Defending victims of bullying in the classroom: The role of moral responsibility and social costs

Simona Carla Silvia Caravita, J. Loes Pouwels, Tirza H.J. Van Noorden

Research output: Contribution to journalArticlepeer-review

4 Citations (Scopus)

Abstract

The current study examined the role of moral responsibility (i.e., moral disengagement) and social costs (i.e., prioritizing popularity and classroom norms) in defending victims of bullying in the classroom. Participants were 1362 students (Age 8–15) from 58 classrooms who completed self-reported measures on moral disengagement and prioritizing popularity and peer-reported measures on bullying and defending. We first examined whether the outcome of the cost-benefit analysis with regard to the social costs of defending (i.e., prioritizing popularity) only related to defending among students who did not justify bullying (i.e., low levels of moral disengagement). This hypothesis was supported among boys; multi-level analyses showed that prioritizing popularity was positively associated with defending, but only among boys with low levels of moral disengagement. We also investigated contextual effects by examining how differences in the potential negative social costs of bullying as measured by classroom norms of bullying were related to defending. Girls were more likely to defend in classrooms in which bullying was relatively common than in classrooms in which bullying was relatively uncommon. Boys and girls were more likely to defend in classrooms in which bullies were relatively popular than in classrooms in which bullies were relatively unpopular. We further tested interactions between individual and contextual characteristics. Only among boys, the effect of classroom prestige norms on defending was stronger among boys with lower levels of prioritizing popularity. These findings highlight the importance of considering interactions between moral responsibility and social costs at the individual and classroom level when trying to understand acts of moral courage, such as defending.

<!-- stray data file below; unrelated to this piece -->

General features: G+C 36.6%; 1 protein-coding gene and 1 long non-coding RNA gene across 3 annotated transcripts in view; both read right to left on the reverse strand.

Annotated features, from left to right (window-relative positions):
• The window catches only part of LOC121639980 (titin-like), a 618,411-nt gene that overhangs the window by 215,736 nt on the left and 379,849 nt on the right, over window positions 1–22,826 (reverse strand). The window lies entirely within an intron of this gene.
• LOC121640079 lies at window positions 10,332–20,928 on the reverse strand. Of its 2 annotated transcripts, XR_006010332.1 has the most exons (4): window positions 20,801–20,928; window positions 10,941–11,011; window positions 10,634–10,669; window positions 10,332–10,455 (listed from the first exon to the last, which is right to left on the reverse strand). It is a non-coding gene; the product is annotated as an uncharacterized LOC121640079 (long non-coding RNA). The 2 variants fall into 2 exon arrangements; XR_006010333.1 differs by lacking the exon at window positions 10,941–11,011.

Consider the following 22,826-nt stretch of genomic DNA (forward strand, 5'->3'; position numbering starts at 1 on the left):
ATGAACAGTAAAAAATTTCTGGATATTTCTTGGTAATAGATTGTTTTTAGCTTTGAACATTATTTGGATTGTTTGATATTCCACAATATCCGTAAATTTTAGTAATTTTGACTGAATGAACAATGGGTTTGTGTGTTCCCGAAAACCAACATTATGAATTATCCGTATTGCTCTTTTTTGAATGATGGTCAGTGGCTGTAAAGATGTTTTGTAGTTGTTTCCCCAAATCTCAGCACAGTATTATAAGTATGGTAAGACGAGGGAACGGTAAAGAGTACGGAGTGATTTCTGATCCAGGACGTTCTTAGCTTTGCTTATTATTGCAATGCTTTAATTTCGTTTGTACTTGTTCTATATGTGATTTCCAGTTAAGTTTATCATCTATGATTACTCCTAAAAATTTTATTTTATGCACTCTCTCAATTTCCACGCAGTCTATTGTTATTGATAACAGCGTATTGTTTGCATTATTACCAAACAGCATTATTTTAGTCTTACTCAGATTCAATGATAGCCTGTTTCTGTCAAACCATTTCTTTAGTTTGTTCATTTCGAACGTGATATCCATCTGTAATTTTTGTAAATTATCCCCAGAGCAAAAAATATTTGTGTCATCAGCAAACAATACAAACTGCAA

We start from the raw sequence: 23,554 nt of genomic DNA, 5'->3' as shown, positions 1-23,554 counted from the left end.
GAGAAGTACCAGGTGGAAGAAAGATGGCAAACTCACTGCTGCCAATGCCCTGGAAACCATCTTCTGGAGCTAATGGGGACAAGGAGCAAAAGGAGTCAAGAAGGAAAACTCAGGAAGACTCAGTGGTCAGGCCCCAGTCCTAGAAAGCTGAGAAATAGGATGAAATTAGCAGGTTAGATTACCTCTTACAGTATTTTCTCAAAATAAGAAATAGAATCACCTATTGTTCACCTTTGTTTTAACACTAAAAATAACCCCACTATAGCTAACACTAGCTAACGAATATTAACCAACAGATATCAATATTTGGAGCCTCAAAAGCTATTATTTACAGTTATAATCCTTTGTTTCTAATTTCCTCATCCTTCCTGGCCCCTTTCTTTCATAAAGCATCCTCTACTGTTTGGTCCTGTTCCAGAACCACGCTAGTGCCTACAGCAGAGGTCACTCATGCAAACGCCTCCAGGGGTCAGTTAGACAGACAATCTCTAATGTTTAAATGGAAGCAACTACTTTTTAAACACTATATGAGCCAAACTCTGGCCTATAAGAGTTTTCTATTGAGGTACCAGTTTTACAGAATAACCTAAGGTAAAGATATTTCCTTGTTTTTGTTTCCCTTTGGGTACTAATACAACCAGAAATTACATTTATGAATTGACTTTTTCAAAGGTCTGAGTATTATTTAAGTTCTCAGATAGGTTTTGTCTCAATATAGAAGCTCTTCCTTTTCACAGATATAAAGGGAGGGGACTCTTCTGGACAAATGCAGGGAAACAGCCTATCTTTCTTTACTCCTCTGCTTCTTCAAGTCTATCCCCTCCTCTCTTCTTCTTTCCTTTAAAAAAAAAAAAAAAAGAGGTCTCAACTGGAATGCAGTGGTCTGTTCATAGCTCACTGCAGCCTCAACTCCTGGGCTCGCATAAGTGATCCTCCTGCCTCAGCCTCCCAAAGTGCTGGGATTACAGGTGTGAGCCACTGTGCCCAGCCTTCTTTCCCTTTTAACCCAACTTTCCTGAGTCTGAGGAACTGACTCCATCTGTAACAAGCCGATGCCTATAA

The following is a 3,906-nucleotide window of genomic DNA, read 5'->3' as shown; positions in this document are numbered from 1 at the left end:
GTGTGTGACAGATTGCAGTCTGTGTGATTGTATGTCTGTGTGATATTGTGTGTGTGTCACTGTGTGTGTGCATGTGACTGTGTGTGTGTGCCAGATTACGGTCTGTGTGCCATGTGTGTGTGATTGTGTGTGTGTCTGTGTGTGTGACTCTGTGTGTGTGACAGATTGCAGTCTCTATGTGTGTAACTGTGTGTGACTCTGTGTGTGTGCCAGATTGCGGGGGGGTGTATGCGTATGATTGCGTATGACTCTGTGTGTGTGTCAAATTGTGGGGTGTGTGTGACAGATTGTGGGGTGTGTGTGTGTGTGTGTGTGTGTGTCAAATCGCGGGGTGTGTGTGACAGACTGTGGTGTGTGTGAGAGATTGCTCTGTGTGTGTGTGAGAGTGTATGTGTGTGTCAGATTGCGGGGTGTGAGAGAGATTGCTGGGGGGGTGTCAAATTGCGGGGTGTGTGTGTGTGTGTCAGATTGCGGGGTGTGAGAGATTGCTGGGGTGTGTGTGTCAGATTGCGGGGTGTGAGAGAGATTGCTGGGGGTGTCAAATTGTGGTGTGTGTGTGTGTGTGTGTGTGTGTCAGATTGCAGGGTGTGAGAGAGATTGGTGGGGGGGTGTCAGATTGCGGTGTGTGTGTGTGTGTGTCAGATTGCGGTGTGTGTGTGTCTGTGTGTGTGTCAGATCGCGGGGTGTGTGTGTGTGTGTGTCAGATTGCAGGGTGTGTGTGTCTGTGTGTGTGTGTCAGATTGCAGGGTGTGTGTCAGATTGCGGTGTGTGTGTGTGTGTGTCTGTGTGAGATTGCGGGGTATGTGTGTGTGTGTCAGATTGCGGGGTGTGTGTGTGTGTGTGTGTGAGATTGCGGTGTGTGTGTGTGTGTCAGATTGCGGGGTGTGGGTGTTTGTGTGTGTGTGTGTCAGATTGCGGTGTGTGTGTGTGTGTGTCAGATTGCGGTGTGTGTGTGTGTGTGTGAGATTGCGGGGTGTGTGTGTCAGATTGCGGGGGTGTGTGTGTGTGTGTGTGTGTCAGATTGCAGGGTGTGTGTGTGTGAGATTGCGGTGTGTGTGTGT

Original languageEnglish
Pages (from-to)N/A-N/A
JournalJournal of Experimental Social Psychology
Volume84
DOIs
Publication statusPublished - 2019

Keywords

  • Bullying
  • Defending
  • Moral courage
  • Moral disengagement
  • Popularity
  • Prioritizing popularity

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